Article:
New writer laureate bridges cultures, disciplines

Nora Marks Dauenhauer greets friends and family with her husband, Richard Dauenhauer, during a reception honoring her as Alaska's State Writer Laureate at the Juneau Arts and Culture Center on Tuesday. Richard is a former Alaska State Writer Laureate.

Nora Marks Dauenhauer was honored with a reception at the Juneau Arts & Culture Center Tuesday evening in recognition of her recent appointment as Alaska’s newest Writer Laureate. The event, which included brief speeches in English and in Tlingit, highlighted Dauenhauer’s role in shaping not only the literary arts of the state, but also in revitalizing the traditions and language of her culture. This dual role as a writer and as a Tlingit culture bearer make her unique among our Writer Laureates; she is the first Alaska Native to hold the title.


Shannon E. Daut, Executive Director of Alaska State Council on the Arts, said the council was thrilled to honor Dauenhauer.

“Nora is the first Alaska Native woman to be selected to be an Alaska State Writer Laureate, and her lifelong dedication to literature and writing has made a significant impact on the arts and culture of Alaska,” she said in an email. “ Combined with her literary accomplishments and dedication to the written form, her sense of humor and easy rapport with youth make her an invaluable Alaskan treasure who we are so honored to celebrate.”

Daut referred to Nora Dauenhauer as the first Alaska Native woman to hold the title because Nora’s husband, Richard Dauenhauer, held the position in the 1980s and is considered an honorary Alaska Native, having been ceremonially adopted into a Tlingit clan after his marriage.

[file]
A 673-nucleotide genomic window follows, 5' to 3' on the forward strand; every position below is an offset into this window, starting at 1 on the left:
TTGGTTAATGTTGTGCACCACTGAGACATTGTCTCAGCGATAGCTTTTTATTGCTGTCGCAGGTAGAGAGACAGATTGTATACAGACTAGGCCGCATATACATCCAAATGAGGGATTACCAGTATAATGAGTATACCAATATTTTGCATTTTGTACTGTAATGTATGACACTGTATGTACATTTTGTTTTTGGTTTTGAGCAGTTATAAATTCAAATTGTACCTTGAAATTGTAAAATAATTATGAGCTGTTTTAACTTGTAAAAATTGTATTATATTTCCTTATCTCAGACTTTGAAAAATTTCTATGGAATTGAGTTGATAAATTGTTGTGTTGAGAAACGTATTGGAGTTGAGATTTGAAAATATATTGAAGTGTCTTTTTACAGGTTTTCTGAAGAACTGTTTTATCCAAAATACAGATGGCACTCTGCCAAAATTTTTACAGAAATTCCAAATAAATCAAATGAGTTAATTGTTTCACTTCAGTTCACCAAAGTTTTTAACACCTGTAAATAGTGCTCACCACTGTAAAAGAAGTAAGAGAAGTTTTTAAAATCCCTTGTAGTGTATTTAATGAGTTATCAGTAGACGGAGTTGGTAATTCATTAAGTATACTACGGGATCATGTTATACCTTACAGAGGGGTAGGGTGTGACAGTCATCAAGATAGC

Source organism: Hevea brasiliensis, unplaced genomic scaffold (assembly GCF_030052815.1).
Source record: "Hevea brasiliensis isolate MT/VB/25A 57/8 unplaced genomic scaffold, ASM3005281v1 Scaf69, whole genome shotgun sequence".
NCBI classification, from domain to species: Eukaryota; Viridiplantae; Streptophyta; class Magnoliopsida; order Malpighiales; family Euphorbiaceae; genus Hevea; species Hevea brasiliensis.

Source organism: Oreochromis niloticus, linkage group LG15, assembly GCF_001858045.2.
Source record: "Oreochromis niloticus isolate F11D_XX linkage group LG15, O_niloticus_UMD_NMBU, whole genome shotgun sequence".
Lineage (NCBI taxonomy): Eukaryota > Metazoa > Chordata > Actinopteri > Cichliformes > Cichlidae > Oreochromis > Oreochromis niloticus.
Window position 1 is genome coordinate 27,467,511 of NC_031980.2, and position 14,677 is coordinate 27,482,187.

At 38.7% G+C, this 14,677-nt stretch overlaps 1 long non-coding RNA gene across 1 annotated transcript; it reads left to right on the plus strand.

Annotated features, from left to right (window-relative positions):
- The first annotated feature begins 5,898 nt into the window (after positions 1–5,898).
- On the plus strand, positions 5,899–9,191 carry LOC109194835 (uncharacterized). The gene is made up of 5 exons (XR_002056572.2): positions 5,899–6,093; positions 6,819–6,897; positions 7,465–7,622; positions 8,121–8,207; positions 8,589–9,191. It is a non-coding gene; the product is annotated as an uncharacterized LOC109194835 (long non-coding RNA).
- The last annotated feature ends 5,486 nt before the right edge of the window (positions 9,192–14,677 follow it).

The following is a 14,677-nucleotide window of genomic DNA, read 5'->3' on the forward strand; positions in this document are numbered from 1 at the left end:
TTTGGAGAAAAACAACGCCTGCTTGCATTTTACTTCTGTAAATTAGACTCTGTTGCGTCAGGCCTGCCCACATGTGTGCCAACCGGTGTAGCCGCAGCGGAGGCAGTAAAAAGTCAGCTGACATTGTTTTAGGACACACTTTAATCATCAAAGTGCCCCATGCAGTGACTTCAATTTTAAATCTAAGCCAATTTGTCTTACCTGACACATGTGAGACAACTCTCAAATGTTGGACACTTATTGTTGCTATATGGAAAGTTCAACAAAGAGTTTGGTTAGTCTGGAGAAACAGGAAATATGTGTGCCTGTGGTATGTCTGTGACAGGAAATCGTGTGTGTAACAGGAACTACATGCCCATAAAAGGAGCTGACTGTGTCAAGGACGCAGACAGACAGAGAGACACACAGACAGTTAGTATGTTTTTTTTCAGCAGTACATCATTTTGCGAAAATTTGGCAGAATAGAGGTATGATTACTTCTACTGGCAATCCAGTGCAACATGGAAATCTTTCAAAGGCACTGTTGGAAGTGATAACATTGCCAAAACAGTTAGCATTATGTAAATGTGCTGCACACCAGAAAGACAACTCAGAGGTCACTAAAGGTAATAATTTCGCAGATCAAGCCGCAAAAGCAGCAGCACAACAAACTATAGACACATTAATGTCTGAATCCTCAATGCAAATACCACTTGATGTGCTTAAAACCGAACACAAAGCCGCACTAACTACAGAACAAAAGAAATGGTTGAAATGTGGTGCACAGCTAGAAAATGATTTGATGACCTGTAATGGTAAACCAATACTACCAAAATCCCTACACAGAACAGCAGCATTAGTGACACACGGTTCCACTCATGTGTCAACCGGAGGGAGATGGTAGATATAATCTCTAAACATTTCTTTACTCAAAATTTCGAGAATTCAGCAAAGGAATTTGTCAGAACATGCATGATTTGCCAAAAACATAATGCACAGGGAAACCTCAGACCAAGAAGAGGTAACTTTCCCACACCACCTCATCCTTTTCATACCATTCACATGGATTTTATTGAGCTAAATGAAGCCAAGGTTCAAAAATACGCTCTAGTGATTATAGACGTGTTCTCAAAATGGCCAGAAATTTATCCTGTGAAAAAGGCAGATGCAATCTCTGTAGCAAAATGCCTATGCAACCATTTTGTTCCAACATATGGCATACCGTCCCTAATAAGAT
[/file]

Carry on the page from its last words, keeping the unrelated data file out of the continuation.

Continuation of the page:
During brief remarks Tuesday evening, Nora Dauenhauer spoke about the satisfaction she has felt in her work.

“A lot of things have happened,” she said. “They’ve all been good since I started working on Tlingit, on English. Everything turned out OK.”

She also said she was very proud to be Tlingit and wished she had time to make remarks in both languages.

“I wish I could translate fast.... because I find some wonderful things in Tlingit that I could say, but it takes so long. So I’ll just say thank you.”

Dauenhauer read two of her poems, “Genocide” and “Salmon Egg Puller — $2.15 an hour.” The former is one of her short works — at 17 words, it’s nearly a Haiku — and, despite its title, is both serious and playful, pointing up conflicting cultural priorities. “Salmon Egg Puller” is a longer work, written in an instructional style that builds on strong visual imagery and physical description. The poem ends with a suggestion to “start dancing immediately” when work is done as a remedy for rejuvenation of the body and the mind.

Other well-known poems Dauenhauer has written recognize beloved family members, such as “A Poem for Jim Nagataak’w, my Grandfather, Blind and Nearly Deaf”, which appears in the collection “Life Woven With Song” published in 2000.

In a review of the book in Studies in American Indian Literatures in 2004, in Gladys Cardiff wrote: “Over all, Dauenhauer’s primary obsession is the enduring reciprocity between the Tlingit people and the specific landscape that is their home: place engenders identity, rights and responsibility to the land; human relation in the physical world constitutes a cosmic kinship relationship.”

In addition to poetry, Dauenhauer’s work includes memoir, essay, fiction and plays. She has appeared in many anthologies — a collection of which was piled on the table in the back of the room Tuesday evening — including “The Alaska Native Reader,” “Alaska at 50: The Past, Present, and Future of Alaska Statehood,” and “First Fish, First People: Salmon Tales of the North Pacific Rim”